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Henry James Mead – please can you help with his "burnt" record


janicecasita
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Hello everyone,

Yet again, I am returning to ask for your expert help. This time it is regarding my paternal great-uncle (I have another one to research). Unfortunately, I know nothing about this branch of the family as my grandmother died in 1944 when my father was fighting in Italy. I do not remember him talking about his mother’s side of the family, but I do know that my father became a process engraver because one of his uncles suggested it. Both Henry James and his younger brother William Wallace were process engravers, so these records are most likely to be for the right Henry James Mead. My father’s mother was Beatrice Annie Mead (their younger sister) and she married Sydney Herbert Read so did not change her name very much!

Sidney Herbert and his brother both worked for the GWR and, although research has shown me that men from the GWR did go and fight, both of my maternal aunts have told me that they were engaged on “war work.” I am not too sure about this, as they were only clerks, but I can find no MIC’s for them so assume that they did not serve.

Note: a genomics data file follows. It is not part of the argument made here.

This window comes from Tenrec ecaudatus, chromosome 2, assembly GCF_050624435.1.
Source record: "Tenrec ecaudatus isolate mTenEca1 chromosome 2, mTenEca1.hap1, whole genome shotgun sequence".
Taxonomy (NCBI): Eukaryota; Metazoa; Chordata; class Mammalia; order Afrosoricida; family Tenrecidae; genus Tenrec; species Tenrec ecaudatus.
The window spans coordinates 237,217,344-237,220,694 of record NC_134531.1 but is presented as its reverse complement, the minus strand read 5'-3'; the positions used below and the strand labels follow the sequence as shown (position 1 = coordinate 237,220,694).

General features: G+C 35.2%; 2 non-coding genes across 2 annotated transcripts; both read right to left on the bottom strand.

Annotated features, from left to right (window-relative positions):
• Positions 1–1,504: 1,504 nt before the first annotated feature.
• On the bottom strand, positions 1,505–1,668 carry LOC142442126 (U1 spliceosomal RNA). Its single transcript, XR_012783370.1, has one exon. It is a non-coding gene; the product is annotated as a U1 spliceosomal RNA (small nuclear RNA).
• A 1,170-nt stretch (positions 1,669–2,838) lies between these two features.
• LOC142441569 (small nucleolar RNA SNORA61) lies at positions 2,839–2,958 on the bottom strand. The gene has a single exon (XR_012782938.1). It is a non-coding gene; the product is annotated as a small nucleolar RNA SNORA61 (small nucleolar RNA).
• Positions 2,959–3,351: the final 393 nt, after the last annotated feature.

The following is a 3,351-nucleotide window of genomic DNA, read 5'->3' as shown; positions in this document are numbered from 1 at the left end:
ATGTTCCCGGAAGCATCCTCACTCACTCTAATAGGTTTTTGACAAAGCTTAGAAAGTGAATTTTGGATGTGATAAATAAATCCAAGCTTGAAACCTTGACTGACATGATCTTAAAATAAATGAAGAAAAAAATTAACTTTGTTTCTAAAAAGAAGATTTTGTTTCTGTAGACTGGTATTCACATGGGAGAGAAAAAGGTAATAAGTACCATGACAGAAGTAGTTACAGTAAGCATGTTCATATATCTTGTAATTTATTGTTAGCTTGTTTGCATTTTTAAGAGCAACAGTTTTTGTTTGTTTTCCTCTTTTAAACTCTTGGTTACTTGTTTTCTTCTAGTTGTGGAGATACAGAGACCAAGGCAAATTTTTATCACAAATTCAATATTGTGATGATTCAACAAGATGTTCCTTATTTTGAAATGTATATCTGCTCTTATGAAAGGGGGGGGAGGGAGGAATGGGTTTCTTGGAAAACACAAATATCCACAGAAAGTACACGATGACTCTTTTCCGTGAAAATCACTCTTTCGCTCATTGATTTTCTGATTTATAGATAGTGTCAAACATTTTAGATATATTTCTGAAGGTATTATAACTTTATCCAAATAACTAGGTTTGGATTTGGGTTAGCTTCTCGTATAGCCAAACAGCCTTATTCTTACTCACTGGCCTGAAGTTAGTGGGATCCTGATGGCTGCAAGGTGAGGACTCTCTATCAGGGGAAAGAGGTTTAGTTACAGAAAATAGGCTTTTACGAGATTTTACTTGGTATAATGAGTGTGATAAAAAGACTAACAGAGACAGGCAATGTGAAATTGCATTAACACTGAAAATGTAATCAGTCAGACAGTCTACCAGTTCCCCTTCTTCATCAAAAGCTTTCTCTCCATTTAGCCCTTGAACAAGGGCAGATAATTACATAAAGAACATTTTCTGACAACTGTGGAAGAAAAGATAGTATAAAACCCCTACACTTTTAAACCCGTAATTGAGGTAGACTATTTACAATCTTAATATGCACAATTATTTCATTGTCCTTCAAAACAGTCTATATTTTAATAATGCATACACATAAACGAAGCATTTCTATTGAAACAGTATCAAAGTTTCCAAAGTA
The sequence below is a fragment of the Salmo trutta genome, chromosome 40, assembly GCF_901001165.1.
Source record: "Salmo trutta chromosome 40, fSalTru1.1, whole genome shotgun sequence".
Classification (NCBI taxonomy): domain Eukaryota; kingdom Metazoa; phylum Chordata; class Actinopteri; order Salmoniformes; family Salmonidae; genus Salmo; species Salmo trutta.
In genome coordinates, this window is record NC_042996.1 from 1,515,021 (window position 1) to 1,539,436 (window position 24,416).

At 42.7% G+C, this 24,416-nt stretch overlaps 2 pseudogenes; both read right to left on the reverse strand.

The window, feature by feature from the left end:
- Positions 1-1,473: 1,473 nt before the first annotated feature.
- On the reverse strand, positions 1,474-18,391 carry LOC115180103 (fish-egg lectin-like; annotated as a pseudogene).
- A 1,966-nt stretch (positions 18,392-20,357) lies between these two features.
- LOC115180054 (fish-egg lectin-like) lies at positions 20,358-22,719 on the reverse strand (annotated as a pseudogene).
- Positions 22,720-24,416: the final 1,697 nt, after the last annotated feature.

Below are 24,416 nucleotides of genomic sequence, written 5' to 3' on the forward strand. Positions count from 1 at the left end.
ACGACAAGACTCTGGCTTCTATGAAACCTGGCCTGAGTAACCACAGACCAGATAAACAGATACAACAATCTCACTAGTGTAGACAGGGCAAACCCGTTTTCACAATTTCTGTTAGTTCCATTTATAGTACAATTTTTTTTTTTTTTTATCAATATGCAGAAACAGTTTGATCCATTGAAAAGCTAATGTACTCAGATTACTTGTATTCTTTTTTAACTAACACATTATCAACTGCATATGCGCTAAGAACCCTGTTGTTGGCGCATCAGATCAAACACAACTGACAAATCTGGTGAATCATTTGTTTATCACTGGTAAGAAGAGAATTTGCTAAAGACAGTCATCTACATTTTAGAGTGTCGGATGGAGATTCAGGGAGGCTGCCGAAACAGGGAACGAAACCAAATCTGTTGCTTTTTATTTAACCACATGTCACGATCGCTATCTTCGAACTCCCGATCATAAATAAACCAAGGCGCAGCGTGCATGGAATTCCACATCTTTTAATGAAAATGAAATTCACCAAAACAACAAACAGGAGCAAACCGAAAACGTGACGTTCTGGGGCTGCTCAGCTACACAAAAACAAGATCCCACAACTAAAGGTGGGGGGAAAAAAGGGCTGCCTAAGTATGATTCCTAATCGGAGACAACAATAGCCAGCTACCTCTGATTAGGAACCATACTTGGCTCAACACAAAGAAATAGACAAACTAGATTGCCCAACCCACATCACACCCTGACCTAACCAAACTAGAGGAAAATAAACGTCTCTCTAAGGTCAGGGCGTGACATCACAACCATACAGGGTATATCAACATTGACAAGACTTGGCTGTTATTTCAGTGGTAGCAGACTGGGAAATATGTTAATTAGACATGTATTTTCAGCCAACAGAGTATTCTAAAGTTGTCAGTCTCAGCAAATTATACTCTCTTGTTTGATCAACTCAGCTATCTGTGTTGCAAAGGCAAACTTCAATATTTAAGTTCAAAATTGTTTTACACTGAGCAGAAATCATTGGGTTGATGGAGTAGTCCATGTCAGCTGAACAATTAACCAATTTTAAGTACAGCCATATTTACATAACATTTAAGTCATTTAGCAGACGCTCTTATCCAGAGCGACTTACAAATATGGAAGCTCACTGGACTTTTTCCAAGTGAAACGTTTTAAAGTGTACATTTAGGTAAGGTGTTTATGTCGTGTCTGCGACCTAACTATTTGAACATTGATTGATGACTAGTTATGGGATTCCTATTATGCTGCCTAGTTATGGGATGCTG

No MIC can be found for Henry James and I am assuming this is because he did not serve abroad. However, according to his “burnt” records he served with the Labour Corps and the Training Reserve Battalion.

I wonder if he did not serve abroad because he was a conscientious objector (The Long, Long Trail) or perhaps he was not fully medically fit. I have transcribed the "burnt" records that I have found on Ancestry into a Word document (attached) as accurately as I can, but they are pretty burnt and quite difficult to read. I am assuming that the documents requesting details about medals/chevrons and wound stripes were sent out about every service person, as they were not applicable in his case.

The Long, Long Trail has also told me that:

105th Training Reserve Battalion had numbers beginning TR/10 and were based in Edinburgh, and that he would be number 40 under the Derby Scheme. This fits with the Active Service-Casualty Form.

I would be very grateful for any further information that you can give me. It really is not urgent, and although I cannot put him on Lives of the First World War, I will be able to put his full details on Ancestry.

Best wishes,